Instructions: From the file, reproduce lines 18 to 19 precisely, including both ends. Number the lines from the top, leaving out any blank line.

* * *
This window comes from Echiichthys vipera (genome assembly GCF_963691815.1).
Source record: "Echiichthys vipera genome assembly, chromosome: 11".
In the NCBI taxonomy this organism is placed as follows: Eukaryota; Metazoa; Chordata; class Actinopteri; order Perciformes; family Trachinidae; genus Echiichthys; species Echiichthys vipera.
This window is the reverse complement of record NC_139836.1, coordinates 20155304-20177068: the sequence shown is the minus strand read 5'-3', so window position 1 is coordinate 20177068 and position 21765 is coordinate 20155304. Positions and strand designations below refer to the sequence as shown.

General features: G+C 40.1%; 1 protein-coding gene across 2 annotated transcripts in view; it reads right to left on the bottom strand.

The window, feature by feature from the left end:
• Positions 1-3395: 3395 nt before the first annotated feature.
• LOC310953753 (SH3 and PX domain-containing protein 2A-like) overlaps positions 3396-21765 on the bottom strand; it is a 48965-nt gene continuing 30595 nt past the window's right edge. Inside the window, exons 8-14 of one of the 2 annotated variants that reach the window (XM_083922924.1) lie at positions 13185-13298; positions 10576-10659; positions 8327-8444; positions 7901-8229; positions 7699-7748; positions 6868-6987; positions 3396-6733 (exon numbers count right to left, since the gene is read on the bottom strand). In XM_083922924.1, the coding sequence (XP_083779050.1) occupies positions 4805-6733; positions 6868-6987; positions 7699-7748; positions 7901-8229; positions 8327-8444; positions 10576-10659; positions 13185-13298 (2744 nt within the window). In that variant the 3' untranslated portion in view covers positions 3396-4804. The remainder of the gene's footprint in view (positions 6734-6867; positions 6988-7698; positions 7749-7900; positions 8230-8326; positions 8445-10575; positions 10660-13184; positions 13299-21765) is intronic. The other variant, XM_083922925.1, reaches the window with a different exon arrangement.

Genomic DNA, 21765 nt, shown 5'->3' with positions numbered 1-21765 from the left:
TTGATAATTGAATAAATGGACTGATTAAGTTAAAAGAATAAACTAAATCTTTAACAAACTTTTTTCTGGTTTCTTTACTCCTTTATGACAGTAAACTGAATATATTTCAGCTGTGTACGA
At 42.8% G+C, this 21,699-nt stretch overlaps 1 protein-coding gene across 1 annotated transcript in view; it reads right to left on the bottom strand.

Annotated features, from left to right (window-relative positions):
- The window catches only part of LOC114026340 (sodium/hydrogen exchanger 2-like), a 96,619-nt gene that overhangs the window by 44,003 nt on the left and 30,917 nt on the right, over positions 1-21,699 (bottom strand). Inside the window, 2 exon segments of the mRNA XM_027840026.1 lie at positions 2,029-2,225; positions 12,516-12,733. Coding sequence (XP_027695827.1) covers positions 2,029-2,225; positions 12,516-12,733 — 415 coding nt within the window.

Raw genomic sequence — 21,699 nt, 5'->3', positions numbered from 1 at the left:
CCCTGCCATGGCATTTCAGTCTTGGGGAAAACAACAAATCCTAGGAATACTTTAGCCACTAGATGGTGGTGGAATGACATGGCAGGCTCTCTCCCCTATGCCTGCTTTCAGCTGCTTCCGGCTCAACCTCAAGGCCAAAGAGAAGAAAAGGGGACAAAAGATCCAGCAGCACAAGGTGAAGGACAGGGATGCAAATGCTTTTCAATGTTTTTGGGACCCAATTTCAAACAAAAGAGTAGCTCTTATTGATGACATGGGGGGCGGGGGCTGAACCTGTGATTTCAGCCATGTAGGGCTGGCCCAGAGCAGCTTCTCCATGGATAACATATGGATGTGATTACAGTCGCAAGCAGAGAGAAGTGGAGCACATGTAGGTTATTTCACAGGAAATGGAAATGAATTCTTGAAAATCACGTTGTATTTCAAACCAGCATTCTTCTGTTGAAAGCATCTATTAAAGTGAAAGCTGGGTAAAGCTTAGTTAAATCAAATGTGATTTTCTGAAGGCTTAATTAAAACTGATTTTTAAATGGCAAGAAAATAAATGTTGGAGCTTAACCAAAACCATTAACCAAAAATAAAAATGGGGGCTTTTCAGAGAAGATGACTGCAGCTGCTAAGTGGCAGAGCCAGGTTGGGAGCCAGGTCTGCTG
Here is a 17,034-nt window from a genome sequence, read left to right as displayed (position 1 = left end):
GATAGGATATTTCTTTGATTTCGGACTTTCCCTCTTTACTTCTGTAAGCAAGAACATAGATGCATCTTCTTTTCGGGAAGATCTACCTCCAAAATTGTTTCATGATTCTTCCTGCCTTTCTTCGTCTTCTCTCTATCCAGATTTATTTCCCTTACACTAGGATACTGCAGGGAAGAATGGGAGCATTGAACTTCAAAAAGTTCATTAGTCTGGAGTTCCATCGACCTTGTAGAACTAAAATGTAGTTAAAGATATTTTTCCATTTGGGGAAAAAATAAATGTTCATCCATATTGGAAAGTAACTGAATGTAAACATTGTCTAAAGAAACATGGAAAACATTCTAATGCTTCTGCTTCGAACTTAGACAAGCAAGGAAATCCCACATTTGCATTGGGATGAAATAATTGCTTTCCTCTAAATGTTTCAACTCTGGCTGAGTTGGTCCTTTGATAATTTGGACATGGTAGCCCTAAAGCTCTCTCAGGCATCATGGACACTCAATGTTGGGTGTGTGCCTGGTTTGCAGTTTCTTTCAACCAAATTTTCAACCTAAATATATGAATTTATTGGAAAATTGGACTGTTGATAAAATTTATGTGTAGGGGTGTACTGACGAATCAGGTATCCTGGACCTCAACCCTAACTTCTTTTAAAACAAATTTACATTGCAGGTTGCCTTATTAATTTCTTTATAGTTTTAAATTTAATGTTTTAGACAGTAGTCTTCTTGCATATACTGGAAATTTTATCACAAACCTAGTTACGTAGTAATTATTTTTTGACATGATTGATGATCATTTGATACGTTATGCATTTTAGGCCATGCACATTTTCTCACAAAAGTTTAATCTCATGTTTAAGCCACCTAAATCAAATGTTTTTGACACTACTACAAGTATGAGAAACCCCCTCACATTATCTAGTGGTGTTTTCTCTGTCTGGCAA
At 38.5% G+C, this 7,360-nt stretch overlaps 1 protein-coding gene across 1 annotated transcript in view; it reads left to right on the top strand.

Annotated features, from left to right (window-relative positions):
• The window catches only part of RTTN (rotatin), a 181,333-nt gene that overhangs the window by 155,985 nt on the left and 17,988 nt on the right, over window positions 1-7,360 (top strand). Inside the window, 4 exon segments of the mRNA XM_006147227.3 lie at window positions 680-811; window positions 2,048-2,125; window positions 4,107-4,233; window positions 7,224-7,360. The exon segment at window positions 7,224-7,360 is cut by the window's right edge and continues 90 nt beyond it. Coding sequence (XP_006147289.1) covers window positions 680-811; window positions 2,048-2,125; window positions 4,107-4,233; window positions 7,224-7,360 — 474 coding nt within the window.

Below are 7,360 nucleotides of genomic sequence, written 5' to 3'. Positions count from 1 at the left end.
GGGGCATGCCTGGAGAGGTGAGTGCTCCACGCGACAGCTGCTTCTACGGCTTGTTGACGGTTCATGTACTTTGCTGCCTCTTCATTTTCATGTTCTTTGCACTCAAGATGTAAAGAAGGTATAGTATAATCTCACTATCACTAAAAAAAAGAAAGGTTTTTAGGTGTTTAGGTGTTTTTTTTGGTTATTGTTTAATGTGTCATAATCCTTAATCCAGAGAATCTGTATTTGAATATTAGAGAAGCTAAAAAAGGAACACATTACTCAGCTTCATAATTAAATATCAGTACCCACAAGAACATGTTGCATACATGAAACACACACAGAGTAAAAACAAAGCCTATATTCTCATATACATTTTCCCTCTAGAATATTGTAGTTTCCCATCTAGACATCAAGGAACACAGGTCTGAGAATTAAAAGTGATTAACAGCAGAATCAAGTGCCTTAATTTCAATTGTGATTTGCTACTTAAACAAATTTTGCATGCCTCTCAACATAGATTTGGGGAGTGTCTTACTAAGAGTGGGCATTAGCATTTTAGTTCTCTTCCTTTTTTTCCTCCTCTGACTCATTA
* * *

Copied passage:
At 38.5% G+C, this 7,360-nt stretch overlaps 1 protein-coding gene across 1 annotated transcript in view; it reads left to right on the top strand.

Annotated features, from left to right (window-relative positions):